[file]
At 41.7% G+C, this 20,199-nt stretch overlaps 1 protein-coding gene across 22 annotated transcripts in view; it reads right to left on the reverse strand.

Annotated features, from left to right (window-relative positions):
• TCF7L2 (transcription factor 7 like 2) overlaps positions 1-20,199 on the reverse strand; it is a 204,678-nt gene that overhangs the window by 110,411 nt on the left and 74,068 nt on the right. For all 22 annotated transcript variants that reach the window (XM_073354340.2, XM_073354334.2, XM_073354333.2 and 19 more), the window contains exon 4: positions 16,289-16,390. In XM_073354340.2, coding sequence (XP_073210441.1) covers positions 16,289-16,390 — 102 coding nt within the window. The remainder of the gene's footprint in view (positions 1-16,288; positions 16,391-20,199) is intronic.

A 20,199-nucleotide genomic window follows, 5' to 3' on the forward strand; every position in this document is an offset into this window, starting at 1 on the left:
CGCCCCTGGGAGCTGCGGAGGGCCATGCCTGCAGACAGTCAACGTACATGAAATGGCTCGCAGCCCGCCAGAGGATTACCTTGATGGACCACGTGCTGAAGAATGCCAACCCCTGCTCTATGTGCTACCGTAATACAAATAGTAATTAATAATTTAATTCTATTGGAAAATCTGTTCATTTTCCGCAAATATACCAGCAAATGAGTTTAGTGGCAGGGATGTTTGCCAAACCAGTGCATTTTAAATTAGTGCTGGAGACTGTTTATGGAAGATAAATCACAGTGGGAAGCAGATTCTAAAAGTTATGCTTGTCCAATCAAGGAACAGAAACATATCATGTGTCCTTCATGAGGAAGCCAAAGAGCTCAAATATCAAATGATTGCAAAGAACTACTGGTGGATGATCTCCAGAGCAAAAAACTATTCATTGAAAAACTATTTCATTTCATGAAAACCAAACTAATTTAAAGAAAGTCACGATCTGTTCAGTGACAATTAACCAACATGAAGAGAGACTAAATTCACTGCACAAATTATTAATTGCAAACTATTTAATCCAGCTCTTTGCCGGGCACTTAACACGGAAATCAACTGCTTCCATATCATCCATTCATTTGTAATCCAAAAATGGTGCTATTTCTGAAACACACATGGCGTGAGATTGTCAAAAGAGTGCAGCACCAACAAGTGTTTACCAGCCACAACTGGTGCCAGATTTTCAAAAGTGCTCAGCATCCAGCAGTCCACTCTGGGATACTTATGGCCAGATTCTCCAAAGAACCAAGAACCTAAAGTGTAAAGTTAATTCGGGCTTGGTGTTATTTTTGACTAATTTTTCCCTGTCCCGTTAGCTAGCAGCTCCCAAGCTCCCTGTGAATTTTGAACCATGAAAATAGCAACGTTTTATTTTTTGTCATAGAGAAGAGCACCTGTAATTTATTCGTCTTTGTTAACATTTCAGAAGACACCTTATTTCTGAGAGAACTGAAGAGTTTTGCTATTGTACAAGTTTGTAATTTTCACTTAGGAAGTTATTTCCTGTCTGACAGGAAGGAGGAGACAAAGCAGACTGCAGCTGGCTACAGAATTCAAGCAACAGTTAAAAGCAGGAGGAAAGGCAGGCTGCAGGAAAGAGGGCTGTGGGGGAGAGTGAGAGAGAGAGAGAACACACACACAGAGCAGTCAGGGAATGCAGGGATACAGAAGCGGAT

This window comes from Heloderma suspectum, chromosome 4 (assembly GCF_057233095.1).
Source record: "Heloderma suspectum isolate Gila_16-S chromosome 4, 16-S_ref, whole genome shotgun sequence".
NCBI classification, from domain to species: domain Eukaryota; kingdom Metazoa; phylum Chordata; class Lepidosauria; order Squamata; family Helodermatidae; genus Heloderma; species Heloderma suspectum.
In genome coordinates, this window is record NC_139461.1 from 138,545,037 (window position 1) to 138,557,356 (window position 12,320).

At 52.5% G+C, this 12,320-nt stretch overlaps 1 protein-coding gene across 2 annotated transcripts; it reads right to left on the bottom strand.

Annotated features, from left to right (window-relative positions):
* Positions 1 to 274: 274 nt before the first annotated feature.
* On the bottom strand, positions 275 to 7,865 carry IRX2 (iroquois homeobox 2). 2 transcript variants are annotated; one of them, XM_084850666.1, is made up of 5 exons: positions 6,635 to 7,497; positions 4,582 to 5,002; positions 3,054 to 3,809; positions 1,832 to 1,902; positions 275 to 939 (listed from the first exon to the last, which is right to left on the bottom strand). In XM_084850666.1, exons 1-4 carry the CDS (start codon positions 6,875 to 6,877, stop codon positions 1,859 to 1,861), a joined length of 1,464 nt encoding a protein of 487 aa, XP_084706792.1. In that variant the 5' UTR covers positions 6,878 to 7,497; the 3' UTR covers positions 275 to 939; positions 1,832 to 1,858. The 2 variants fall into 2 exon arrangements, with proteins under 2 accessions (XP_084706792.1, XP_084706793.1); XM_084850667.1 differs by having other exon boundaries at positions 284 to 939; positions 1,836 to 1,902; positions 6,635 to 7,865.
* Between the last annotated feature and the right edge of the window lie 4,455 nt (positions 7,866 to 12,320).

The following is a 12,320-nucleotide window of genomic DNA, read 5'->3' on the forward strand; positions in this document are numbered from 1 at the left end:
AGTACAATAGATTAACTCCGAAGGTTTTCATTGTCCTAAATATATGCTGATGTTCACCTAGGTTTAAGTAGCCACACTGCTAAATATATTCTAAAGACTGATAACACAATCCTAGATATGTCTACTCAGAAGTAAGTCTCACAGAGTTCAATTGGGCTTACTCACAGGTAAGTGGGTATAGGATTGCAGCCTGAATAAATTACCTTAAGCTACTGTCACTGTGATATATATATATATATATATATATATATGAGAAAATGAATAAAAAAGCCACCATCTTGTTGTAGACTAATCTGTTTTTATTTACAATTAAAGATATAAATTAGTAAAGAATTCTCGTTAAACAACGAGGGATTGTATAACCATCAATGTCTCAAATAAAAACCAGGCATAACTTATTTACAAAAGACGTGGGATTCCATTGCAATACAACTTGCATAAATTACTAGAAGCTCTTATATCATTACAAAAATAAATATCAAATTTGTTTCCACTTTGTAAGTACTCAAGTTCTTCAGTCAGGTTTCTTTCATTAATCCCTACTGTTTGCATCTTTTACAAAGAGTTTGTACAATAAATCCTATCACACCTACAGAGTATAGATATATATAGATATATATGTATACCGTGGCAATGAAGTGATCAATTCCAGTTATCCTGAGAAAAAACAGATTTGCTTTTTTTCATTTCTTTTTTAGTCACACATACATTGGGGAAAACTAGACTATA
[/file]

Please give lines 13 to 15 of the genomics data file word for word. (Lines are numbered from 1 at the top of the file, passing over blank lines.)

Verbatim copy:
* On the bottom strand, positions 275 to 7,865 carry IRX2 (iroquois homeobox 2). 2 transcript variants are annotated; one of them, XM_084850666.1, is made up of 5 exons: positions 6,635 to 7,497; positions 4,582 to 5,002; positions 3,054 to 3,809; positions 1,832 to 1,902; positions 275 to 939 (listed from the first exon to the last, which is right to left on the bottom strand). In XM_084850666.1, exons 1-4 carry the CDS (start codon positions 6,875 to 6,877, stop codon positions 1,859 to 1,861), a joined length of 1,464 nt encoding a protein of 487 aa, XP_084706792.1. In that variant the 5' UTR covers positions 6,878 to 7,497; the 3' UTR covers positions 275 to 939; positions 1,832 to 1,858. The 2 variants fall into 2 exon arrangements, with proteins under 2 accessions (XP_084706792.1, XP_084706793.1); XM_084850667.1 differs by having other exon boundaries at positions 284 to 939; positions 1,836 to 1,902; positions 6,635 to 7,865.
* Between the last annotated feature and the right edge of the window lie 4,455 nt (positions 7,866 to 12,320).

The following is a 12,320-nucleotide window of genomic DNA, read 5'->3' on the forward strand; positions in this document are numbered from 1 at the left end: